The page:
2.)The Pros Eat for Performance, Not Just for Health

Is going Vegan or Vegetarian great for your cholesterol levels, blood pressure and heart health? Most likely! Ideally, I may one day eat this way, but right now I’m trying to offset the high muscle breakdown rate of intense training and recover as quickly as possible to do it all again the next day. As highly competitive athletes, (and this includes some high school and most college level runners on upwards), we place a specific and unique load on our bodies, so it helps to eat with this in mind. It makes sense that we can’t eat the same way that our lovely yoga instructor does or our spry 80 year old grandma does or even how our friend who runs occasionally but doesn’t do intense speed work does. While healthy eating and eating for performance often overlap, I’ve noticed  a few specific distinctions.

ex.) cue high tech graphic:

    These two example groups overlap, yet focus on different outcomes and differ mostly on what is excluded rather than included. Neither group is a good or bad diet, one is just more specifically geared toward refueling athletes more efficiently than the other.

3.)The Best Athletes Don’t Overthink It

There is a lot of mental energy needed to focus on competing and goad your body into riding the red line of lactic eruption for an entire 800,5k, marathon,etc. I have noticed that in most cases, obsessing and stressing about food related choices is another draining decision making process that takes from the pool of willpower you’ll need to tap into to compete.  (So too does being hungry, so make sure you are eating enough!)   I would bet that lot of serious distance runners come from mildly obsessive personalities (or just me…), so it’s natural that diet can fall into this same hyper-planned and highly scrutinized area the way that training does.  In this case, it helps to prioritize what matters most in regards to training and racing. For example, staying injury free by way of whatever methods work best (such as foam rolling, physical therapy, chiropractor, etc) may seem obsessive when you are doing downward dog in an airport terminal, but not getting hurt pays off more in regards to performance than a few slip ups in a strict or complicated diet.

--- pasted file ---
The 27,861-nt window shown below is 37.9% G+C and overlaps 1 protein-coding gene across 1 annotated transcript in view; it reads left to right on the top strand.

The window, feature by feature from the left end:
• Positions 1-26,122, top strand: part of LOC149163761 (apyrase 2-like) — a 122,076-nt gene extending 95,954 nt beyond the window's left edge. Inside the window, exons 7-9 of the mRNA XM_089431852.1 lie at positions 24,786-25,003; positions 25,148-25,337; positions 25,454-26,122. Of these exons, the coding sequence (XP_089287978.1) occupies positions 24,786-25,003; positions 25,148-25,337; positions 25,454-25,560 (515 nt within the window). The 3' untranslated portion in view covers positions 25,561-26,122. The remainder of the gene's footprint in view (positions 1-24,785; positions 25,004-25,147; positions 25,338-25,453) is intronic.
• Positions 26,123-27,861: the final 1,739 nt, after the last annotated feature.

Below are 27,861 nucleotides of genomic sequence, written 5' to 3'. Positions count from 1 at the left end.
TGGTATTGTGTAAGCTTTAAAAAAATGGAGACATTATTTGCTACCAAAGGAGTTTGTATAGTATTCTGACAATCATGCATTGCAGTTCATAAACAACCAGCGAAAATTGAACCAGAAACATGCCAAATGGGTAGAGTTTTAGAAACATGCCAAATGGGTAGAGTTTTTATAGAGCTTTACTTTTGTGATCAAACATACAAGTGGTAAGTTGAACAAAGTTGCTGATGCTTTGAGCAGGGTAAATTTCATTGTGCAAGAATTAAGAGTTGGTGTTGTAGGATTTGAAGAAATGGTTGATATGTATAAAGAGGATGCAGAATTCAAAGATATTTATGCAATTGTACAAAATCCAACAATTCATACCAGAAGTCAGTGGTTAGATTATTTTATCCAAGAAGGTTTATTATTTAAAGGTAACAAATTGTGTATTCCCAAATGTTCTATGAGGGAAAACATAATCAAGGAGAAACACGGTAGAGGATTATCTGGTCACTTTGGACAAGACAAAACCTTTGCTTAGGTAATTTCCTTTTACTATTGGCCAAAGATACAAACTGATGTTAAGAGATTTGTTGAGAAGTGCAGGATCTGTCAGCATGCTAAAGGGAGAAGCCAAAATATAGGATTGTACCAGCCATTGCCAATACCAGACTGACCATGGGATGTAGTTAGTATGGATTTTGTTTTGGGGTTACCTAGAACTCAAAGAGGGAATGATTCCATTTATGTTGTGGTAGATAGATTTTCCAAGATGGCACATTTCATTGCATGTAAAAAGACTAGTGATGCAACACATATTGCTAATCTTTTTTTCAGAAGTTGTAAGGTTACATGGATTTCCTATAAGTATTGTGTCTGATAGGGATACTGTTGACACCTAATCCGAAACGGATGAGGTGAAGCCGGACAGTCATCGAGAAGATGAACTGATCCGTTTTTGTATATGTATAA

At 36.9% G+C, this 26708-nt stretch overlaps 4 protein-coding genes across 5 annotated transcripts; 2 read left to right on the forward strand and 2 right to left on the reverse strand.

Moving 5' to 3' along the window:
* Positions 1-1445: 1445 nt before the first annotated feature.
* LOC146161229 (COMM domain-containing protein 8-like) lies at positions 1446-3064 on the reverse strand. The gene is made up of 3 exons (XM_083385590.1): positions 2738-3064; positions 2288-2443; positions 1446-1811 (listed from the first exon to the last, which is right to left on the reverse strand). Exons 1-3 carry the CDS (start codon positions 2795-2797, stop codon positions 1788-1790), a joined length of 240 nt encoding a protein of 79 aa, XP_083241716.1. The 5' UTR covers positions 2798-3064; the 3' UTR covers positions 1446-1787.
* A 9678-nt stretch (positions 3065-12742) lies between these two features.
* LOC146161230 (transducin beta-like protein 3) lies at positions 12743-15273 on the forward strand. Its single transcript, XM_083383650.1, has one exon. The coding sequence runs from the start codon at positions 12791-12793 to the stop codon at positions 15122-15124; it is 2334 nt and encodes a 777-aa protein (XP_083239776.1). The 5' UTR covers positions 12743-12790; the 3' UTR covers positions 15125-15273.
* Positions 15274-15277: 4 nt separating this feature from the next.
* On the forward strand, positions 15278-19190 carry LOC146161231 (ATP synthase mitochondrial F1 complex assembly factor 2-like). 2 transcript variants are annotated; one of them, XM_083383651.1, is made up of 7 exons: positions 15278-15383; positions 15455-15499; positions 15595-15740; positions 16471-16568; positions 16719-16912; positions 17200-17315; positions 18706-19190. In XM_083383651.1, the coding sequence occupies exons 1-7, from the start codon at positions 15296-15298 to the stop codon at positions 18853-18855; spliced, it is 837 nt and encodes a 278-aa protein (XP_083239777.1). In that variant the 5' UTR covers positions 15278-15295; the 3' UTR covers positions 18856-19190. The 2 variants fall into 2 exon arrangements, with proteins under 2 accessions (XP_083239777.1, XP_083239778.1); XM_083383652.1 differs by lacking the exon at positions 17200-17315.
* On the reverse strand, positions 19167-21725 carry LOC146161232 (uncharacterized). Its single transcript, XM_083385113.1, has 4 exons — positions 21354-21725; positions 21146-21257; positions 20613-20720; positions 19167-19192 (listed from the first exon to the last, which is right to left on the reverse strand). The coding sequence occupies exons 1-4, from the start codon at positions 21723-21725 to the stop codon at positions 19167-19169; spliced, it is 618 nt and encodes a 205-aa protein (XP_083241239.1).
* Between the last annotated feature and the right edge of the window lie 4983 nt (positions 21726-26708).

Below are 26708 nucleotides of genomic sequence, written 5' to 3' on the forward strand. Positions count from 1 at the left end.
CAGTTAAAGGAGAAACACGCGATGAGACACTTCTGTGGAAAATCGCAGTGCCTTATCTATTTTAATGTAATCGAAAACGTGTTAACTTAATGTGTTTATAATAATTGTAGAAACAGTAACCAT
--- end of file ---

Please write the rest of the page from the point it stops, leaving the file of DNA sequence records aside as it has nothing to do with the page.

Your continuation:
Of course there are basic guidelines for avoiding a terrible diet that are worth factoring into daily food choices no matter what your goals are. For example, to steer away from highly processed food towards whole and natural foods, for the most part, is a winning strategy. Also, eating enough fruits and vegetables and not too many fried foods or desserts is also important. Probably not drinking a ton of alcohol is a good plan.